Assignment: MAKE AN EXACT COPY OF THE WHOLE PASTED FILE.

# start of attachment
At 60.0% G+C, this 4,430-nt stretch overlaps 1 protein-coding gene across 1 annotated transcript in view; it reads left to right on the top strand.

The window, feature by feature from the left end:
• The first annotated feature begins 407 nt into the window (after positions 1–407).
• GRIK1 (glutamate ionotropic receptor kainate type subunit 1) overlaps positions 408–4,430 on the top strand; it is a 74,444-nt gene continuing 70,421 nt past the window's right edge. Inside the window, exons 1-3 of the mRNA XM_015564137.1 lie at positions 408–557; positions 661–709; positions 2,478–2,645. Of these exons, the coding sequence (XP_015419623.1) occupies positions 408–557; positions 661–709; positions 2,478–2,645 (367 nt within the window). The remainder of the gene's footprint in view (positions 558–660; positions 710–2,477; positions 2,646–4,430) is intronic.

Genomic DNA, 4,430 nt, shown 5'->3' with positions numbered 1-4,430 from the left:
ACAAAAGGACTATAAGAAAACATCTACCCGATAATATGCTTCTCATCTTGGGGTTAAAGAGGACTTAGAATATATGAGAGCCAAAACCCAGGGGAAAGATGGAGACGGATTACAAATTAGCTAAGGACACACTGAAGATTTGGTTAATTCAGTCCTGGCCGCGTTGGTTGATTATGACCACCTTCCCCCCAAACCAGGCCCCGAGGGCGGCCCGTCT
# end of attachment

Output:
At 60.0% G+C, this 4,430-nt stretch overlaps 1 protein-coding gene across 1 annotated transcript in view; it reads left to right on the top strand.

The window, feature by feature from the left end:
• The first annotated feature begins 407 nt into the window (after positions 1–407).
• GRIK1 (glutamate ionotropic receptor kainate type subunit 1) overlaps positions 408–4,430 on the top strand; it is a 74,444-nt gene continuing 70,421 nt past the window's right edge. Inside the window, exons 1-3 of the mRNA XM_015564137.1 lie at positions 408–557; positions 661–709; positions 2,478–2,645. Of these exons, the coding sequence (XP_015419623.1) occupies positions 408–557; positions 661–709; positions 2,478–2,645 (367 nt within the window). The remainder of the gene's footprint in view (positions 558–660; positions 710–2,477; positions 2,646–4,430) is intronic.

Genomic DNA, 4,430 nt, shown 5'->3' with positions numbered 1-4,430 from the left:
ACAAAAGGACTATAAGAAAACATCTACCCGATAATATGCTTCTCATCTTGGGGTTAAAGAGGACTTAGAATATATGAGAGCCAAAACCCAGGGGAAAGATGGAGACGGATTACAAATTAGCTAAGGACACACTGAAGATTTGGTTAATTCAGTCCTGGCCGCGTTGGTTGATTATGACCACCTTCCCCCCAAACCAGGCCCCGAGGGCGGCCCGTCT